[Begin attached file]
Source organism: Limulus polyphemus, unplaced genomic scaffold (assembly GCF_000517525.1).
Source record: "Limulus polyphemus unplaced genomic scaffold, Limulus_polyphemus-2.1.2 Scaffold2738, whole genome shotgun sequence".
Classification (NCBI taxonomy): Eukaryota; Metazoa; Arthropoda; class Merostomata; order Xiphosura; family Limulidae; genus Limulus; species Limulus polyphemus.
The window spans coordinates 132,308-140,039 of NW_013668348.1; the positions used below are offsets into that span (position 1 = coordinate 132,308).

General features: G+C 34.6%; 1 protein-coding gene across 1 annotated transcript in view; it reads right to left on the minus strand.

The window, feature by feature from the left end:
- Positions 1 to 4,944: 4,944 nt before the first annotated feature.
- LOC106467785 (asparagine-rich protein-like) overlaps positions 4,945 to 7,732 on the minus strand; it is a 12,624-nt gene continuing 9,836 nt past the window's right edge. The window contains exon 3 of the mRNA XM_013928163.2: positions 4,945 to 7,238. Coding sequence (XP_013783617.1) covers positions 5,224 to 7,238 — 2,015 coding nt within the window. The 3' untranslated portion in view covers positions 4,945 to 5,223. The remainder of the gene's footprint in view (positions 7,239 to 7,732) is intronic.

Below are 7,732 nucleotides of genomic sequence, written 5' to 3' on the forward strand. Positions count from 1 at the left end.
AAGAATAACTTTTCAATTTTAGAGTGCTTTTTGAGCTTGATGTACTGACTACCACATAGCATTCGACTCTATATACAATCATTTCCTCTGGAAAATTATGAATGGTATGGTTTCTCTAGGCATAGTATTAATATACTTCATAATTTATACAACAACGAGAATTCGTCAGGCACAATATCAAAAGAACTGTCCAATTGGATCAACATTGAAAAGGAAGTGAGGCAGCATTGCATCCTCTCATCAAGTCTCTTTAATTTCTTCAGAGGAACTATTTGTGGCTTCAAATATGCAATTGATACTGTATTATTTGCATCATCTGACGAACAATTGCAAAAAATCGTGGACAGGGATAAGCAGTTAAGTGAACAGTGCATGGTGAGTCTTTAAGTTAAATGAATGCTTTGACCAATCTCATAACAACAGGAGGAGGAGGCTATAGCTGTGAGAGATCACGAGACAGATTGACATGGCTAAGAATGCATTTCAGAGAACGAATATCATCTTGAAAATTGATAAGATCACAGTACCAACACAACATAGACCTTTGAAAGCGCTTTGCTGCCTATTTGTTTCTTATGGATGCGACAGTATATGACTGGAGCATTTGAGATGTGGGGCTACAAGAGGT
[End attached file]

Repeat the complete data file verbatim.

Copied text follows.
Source organism: Limulus polyphemus, unplaced genomic scaffold (assembly GCF_000517525.1).
Source record: "Limulus polyphemus unplaced genomic scaffold, Limulus_polyphemus-2.1.2 Scaffold2738, whole genome shotgun sequence".
Classification (NCBI taxonomy): Eukaryota; Metazoa; Arthropoda; class Merostomata; order Xiphosura; family Limulidae; genus Limulus; species Limulus polyphemus.
The window spans coordinates 132,308-140,039 of NW_013668348.1; the positions used below are offsets into that span (position 1 = coordinate 132,308).

General features: G+C 34.6%; 1 protein-coding gene across 1 annotated transcript in view; it reads right to left on the minus strand.

The window, feature by feature from the left end:
- Positions 1 to 4,944: 4,944 nt before the first annotated feature.
- LOC106467785 (asparagine-rich protein-like) overlaps positions 4,945 to 7,732 on the minus strand; it is a 12,624-nt gene continuing 9,836 nt past the window's right edge. The window contains exon 3 of the mRNA XM_013928163.2: positions 4,945 to 7,238. Coding sequence (XP_013783617.1) covers positions 5,224 to 7,238 — 2,015 coding nt within the window. The 3' untranslated portion in view covers positions 4,945 to 5,223. The remainder of the gene's footprint in view (positions 7,239 to 7,732) is intronic.

Below are 7,732 nucleotides of genomic sequence, written 5' to 3' on the forward strand. Positions count from 1 at the left end.
AAGAATAACTTTTCAATTTTAGAGTGCTTTTTGAGCTTGATGTACTGACTACCACATAGCATTCGACTCTATATACAATCATTTCCTCTGGAAAATTATGAATGGTATGGTTTCTCTAGGCATAGTATTAATATACTTCATAATTTATACAACAACGAGAATTCGTCAGGCACAATATCAAAAGAACTGTCCAATTGGATCAACATTGAAAAGGAAGTGAGGCAGCATTGCATCCTCTCATCAAGTCTCTTTAATTTCTTCAGAGGAACTATTTGTGGCTTCAAATATGCAATTGATACTGTATTATTTGCATCATCTGACGAACAATTGCAAAAAATCGTGGACAGGGATAAGCAGTTAAGTGAACAGTGCATGGTGAGTCTTTAAGTTAAATGAATGCTTTGACCAATCTCATAACAACAGGAGGAGGAGGCTATAGCTGTGAGAGATCACGAGACAGATTGACATGGCTAAGAATGCATTTCAGAGAACGAATATCATCTTGAAAATTGATAAGATCACAGTACCAACACAACATAGACCTTTGAAAGCGCTTTGCTGCCTATTTGTTTCTTATGGATGCGACAGTATATGACTGGAGCATTTGAGATGTGGGGCTACAAGAGGT